This is installment part 8 of our trip from Marathon, FL north to Beaufort, NC.
To keep our sanity, we stopped a couple of times to recuperate. After motoring 10-12 hours for 5 days, we needed breaks. The nice part about heading north compared to our travel south was that WE chose the places to stop rather than having Layla choose. We revisited some of the places we stayed previously, and looked at them differently. We were no longer trapped in these places waiting on a part or a repair, and it made all the difference. We still had our chores to do including restocking the pantry, refueling, refilling water and, getting Bud’s hair cut in Beaufort, SC. When we weren't satisfying Layla's needs, we caught up with old acquaintances, met other cruisers, and locals.
One of our favorite stops was Beaufort, SC (pronounced Bu-fort, not to be confused with Beaufort, NC, pronounced Bo-fort, Layla's hailing port). These towns share, in addition to their similarly spelled names, quaint charm and authentic southern hospitality of these small coastal communities. Below are selected pictures to give you a feel for the week we spent in Beaufort, SC.
|Walking back from the grocery store in Beaufort, SC.|
|Bud got a much needed haircut, military style (not his favorite, and much shorter than his normal cut), at the barber shop in Beaufort, SC.|
|We were in watermelon country over the Fourth of July. This is one of the many 'watermelon' buses (converted school buses with the windows removed) used to transport watermelons from the farms.|
There are many cemeteries as peaceful as this along the walk to the grocery store.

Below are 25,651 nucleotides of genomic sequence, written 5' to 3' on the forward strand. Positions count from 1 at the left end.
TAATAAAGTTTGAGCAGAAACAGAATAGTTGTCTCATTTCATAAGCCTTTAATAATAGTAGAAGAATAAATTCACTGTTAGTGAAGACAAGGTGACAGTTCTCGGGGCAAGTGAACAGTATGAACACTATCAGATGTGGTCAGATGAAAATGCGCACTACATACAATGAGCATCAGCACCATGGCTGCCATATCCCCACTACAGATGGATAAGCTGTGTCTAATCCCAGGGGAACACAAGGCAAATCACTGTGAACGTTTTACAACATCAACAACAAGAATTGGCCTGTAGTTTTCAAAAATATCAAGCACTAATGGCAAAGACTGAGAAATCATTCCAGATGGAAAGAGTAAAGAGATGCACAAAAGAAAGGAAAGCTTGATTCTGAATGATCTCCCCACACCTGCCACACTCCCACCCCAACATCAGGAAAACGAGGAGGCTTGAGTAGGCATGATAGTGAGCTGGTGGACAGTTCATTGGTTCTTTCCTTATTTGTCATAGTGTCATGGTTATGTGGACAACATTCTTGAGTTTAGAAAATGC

We were re-acquainted with the iconic southern hospitality when we were offered a lift back to the marina after shopping at the Piggly Wiggly grocery store in Beaufort, SC. A woman in a beat-up pickup truck told us to hop in the back while she ran into the store for a minute. As we climbed in, we noticed grocery bags filled with canned goods from other stores in the bed of the truck. She explained the grocery stores had damaged goods for sale on Monday, and that she only eats whatever is on sale. After she dropped us off at the marina, we thanked her for going out of her way. She explained she had been a cruiser for ten years, and she knew how challenging it can be. As we walked down the dock to our dinghy, she called us. We though we had left some groceries, but she just wanted to tell us to look her up in the phone book if we needed anything. She slapped her knee and said, “Pat me on the pink knee…..That is how you will remember my name, Pat Pinckney”. We thanked her again, and I cried. Pat was clearly getting by on more modest means than we were, and yet she insisted on more giving. I recalled that we were offered a lift when we passed through Beaufort previously on the trip south. Laden with far too many grocery bags (again) walking back from the store, a woman pulled off the road and insisted on giving us a ride. “That’s what we do in Beaufort.”, she said proudly. The pace of cruising on Layla rewards us with deeper interactions not typically available otherwise.
|In the back of Pat Pinckney's old pick-up truck.|